Cold War Civil Rights: Race and the Image of American Democracy

By Mary L. Dudziak | Go to book overview

INTRODUCTION

All races and religions, that's America to me.

LEWIS ALLAN AND EARL ROBINSON,
“THE HOUSE I LIVE IN” (1942)1

Jimmy Wilson's name has not been remembered in the annals of Cold War history, but in 1958, this African American handyman was at the center of international attention. After he was sentenced to death in Alabama for stealing less than two dollars in change, Wilson's case was thought to epitomize the harsh consequences of American racism. It brought to the surface international anxiety about the state of American race relations. Because the United States was the presumptive leader of the free world, racism in the nation was a matter of international concern. How could American democracy be a beacon during the Cold War, and a model for those struggling against Soviet oppression, if the United States itself practiced brutal discrimination against minorities within its own borders?

Jimmy Wilson's unexpected entry into this international dilemma began on July 27, 1957. The facts of the unhappy events setting off his travails are unclear. Wilson had worked for Estelle Barker, an elderly white woman, in Marion, Alabama. He later told a Toronto reporter that he had simply wanted to borrow money from her against his future earnings, as he had in the past. As Wilson told the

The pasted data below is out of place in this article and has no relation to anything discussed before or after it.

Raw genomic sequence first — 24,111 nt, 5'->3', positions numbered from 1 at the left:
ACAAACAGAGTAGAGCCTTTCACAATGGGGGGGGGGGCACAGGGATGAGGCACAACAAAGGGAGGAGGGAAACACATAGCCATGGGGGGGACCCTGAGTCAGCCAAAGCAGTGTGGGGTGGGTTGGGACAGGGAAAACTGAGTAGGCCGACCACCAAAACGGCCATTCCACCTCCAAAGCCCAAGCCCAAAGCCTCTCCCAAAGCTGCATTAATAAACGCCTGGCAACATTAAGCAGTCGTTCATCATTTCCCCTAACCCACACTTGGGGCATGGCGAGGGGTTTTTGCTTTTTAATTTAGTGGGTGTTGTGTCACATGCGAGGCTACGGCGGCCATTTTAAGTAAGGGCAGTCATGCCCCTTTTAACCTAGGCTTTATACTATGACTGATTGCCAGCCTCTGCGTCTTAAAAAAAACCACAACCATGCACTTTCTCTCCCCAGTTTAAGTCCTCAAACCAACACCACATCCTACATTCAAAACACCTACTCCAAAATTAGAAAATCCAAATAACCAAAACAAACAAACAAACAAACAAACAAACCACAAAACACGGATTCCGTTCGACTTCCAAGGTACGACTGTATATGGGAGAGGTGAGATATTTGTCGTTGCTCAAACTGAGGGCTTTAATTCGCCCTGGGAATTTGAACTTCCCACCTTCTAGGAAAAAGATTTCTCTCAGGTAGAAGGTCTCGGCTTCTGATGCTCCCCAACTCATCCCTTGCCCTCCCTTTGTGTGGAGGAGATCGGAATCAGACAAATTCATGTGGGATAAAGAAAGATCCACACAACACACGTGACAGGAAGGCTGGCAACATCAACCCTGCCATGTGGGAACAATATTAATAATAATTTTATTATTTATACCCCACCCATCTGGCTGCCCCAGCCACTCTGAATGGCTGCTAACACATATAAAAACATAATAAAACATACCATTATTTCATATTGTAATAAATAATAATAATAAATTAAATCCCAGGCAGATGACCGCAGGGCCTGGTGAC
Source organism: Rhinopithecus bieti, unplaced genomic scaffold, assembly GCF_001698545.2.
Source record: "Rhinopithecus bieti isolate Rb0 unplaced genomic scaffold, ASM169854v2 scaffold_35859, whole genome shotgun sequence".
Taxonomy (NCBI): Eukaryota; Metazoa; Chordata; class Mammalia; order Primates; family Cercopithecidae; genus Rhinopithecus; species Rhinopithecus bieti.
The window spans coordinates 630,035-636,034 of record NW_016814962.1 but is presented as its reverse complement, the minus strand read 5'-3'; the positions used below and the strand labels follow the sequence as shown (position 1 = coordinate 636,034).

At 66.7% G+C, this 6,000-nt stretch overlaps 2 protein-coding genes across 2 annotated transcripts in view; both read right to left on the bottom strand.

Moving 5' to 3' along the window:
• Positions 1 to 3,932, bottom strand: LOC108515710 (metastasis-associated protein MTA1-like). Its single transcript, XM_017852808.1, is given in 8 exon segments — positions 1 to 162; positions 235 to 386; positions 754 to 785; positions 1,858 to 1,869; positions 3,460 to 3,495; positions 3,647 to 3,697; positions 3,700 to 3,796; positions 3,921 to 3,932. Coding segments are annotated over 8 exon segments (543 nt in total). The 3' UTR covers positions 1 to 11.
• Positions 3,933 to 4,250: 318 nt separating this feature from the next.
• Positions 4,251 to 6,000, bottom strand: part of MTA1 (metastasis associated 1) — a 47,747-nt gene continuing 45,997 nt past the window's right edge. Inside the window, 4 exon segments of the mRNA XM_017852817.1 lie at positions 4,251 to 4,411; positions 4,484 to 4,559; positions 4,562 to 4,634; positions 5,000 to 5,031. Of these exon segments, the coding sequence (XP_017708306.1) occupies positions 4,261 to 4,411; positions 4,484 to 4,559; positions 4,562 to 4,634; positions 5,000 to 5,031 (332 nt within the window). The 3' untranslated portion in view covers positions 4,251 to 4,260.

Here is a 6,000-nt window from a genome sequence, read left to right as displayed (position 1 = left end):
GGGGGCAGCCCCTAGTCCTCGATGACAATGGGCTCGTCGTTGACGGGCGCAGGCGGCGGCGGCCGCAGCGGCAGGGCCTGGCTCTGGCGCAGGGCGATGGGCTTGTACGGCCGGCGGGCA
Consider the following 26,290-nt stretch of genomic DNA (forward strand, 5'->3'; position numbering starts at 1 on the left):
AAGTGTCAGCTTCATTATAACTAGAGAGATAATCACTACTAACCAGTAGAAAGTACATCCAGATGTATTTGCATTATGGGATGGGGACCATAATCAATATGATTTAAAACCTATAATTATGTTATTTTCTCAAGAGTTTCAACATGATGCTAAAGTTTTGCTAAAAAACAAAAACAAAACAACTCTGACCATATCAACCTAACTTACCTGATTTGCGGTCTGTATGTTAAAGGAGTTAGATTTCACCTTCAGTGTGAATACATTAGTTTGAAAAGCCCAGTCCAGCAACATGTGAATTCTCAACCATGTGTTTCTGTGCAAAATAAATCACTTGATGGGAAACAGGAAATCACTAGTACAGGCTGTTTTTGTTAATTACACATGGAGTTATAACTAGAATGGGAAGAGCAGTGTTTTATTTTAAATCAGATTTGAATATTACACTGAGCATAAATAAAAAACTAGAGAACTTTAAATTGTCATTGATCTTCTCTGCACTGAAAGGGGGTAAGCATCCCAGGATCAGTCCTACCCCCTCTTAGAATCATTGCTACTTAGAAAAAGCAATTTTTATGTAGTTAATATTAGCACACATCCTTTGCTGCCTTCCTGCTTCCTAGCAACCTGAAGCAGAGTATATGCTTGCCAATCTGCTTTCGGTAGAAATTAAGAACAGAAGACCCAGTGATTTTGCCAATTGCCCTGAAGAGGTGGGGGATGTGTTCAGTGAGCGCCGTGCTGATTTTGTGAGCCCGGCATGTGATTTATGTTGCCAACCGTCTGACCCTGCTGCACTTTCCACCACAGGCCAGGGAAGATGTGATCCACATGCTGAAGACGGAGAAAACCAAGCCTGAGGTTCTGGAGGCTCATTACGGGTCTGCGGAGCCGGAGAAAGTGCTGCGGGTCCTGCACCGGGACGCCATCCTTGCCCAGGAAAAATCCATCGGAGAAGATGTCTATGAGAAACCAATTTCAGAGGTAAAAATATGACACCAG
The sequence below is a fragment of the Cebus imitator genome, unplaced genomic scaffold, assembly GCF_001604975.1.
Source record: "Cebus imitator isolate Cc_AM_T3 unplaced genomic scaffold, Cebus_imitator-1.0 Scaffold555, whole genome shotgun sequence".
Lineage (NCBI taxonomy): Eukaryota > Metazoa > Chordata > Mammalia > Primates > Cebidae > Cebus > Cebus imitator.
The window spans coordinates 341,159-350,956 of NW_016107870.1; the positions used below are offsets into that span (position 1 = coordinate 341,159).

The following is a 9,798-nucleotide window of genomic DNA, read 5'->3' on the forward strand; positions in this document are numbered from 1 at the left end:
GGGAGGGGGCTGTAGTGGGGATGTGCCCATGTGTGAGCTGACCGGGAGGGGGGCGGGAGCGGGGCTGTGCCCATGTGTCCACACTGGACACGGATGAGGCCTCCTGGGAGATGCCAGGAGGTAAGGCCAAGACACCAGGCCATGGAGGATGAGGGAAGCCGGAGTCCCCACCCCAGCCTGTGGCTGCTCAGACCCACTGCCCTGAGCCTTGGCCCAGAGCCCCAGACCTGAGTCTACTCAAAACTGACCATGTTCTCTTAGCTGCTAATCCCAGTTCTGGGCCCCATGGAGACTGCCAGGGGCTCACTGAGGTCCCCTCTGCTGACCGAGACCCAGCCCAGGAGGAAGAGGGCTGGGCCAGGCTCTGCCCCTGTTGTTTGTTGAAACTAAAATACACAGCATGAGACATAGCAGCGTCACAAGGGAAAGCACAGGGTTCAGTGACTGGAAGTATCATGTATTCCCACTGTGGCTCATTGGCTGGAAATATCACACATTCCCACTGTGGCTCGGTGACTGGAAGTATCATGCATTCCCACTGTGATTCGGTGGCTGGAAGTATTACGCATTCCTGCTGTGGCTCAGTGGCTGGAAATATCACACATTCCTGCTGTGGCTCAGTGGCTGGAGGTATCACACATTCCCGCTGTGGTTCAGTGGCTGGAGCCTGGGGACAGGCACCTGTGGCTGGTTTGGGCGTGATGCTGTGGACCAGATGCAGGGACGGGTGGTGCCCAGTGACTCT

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Cold War Civil Rights: Race and the Image of American Democracy
Table of contents

Table of contents

  • Title Page iii
  • Contents ix
  • Illustrations xi
  • Introduction 3
  • Chapter 1 - Coming to Terms with Cold War Civil Rights 18
  • Chapter 2 - Telling Stories About Race and Democracy 47
  • Chapter 3 - Fighting the Cold War with Civil Rights Reform 79
  • Chapter 4 - Holding the Line in Little Rock 115
  • Chapter 5 - Losing Control in Camelot 152
  • Chapter 6 - Shifting the Focus of America's Image Abroad 203
  • Conclusion 249
  • Notes 255
  • Acknowledgments 311
  • Index 317
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